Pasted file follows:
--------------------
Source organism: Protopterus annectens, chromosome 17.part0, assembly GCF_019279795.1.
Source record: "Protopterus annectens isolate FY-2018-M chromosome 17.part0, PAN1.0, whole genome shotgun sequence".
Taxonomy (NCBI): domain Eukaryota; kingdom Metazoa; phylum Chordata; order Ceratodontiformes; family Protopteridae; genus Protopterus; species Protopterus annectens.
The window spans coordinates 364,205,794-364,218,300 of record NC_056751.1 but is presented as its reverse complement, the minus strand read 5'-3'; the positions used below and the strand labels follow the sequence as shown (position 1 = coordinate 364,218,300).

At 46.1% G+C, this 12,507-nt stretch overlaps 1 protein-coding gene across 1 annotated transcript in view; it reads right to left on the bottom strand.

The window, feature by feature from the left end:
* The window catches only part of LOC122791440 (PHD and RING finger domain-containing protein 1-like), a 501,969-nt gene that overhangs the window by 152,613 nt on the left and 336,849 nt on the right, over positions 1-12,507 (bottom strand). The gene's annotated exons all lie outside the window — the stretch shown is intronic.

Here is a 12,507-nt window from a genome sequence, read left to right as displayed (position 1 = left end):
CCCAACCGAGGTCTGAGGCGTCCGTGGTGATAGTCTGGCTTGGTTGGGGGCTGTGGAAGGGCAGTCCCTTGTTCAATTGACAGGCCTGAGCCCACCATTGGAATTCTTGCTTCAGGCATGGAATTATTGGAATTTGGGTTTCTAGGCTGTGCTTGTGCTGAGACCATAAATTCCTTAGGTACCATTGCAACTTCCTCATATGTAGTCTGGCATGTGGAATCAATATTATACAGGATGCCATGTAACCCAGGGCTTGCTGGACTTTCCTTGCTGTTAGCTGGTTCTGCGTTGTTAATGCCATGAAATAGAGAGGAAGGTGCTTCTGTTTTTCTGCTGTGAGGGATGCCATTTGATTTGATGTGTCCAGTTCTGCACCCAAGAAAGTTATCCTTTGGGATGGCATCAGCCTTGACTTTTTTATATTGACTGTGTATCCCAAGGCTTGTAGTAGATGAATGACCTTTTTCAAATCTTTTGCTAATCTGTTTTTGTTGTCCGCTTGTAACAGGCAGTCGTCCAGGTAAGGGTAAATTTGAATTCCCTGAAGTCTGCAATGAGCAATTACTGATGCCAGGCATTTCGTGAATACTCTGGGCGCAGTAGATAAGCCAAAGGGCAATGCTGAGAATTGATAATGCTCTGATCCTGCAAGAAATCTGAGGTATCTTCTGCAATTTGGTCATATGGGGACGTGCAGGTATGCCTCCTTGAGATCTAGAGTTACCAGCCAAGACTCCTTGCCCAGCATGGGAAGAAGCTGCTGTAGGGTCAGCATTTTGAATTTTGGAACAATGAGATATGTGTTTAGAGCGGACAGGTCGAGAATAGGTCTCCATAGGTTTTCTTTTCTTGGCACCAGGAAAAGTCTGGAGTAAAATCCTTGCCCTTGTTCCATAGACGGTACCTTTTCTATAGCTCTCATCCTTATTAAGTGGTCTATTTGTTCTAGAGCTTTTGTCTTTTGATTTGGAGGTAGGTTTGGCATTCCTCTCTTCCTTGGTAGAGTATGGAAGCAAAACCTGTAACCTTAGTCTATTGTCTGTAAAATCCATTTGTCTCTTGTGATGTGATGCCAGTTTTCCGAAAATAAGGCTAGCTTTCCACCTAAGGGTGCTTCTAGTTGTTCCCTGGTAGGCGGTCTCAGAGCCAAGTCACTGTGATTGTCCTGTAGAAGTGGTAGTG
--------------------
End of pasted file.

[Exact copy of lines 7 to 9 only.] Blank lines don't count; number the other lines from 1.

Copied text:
* The window catches only part of LOC122791440 (PHD and RING finger domain-containing protein 1-like), a 501,969-nt gene that overhangs the window by 152,613 nt on the left and 336,849 nt on the right, over positions 1-12,507 (bottom strand). The gene's annotated exons all lie outside the window — the stretch shown is intronic.

Here is a 12,507-nt window from a genome sequence, read left to right as displayed (position 1 = left end):
CCCAACCGAGGTCTGAGGCGTCCGTGGTGATAGTCTGGCTTGGTTGGGGGCTGTGGAAGGGCAGTCCCTTGTTCAATTGACAGGCCTGAGCCCACCATTGGAATTCTTGCTTCAGGCATGGAATTATTGGAATTTGGGTTTCTAGGCTGTGCTTGTGCTGAGACCATAAATTCCTTAGGTACCATTGCAACTTCCTCATATGTAGTCTGGCATGTGGAATCAATATTATACAGGATGCCATGTAACCCAGGGCTTGCTGGACTTTCCTTGCTGTTAGCTGGTTCTGCGTTGTTAATGCCATGAAATAGAGAGGAAGGTGCTTCTGTTTTTCTGCTGTGAGGGATGCCATTTGATTTGATGTGTCCAGTTCTGCACCCAAGAAAGTTATCCTTTGGGATGGCATCAGCCTTGACTTTTTTATATTGACTGTGTATCCCAAGGCTTGTAGTAGATGAATGACCTTTTTCAAATCTTTTGCTAATCTGTTTTTGTTGTCCGCTTGTAACAGGCAGTCGTCCAGGTAAGGGTAAATTTGAATTCCCTGAAGTCTGCAATGAGCAATTACTGATGCCAGGCATTTCGTGAATACTCTGGGCGCAGTAGATAAGCCAAAGGGCAATGCTGAGAATTGATAATGCTCTGATCCTGCAAGAAATCTGAGGTATCTTCTGCAATTTGGTCATATGGGGACGTGCAGGTATGCCTCCTTGAGATCTAGAGTTACCAGCCAAGACTCCTTGCCCAGCATGGGAAGAAGCTGCTGTAGGGTCAGCATTTTGAATTTTGGAACAATGAGATATGTGTTTAGAGCGGACAGGTCGAGAATAGGTCTCCATAGGTTTTCTTTTCTTGGCACCAGGAAAAGTCTGGAGTAAAATCCTTGCCCTTGTTCCATAGACGGTACCTTTTCTATAGCTCTCATCCTTATTAAGTGGTCTATTTGTTCTAGAGCTTTTGTCTTTTGATTTGGAGGTAGGTTTGGCATTCCTCTCTTCCTTGGTAGAGTATGGAAGCAAAACCTGTAACCTTAGTCTATTGTCTGTAAAATCCATTTGTCTCTTGTGATGTGATGCCAGTTTTCCGAAAATAAGGCTAGCTTTCCACCTAAGGGTGCTTCTAGTTGTTCCCTGGTAGGCGGTCTCAGAGCCAAGTCACTGTGATTGTCCTGTAGAAGTGGTAGTG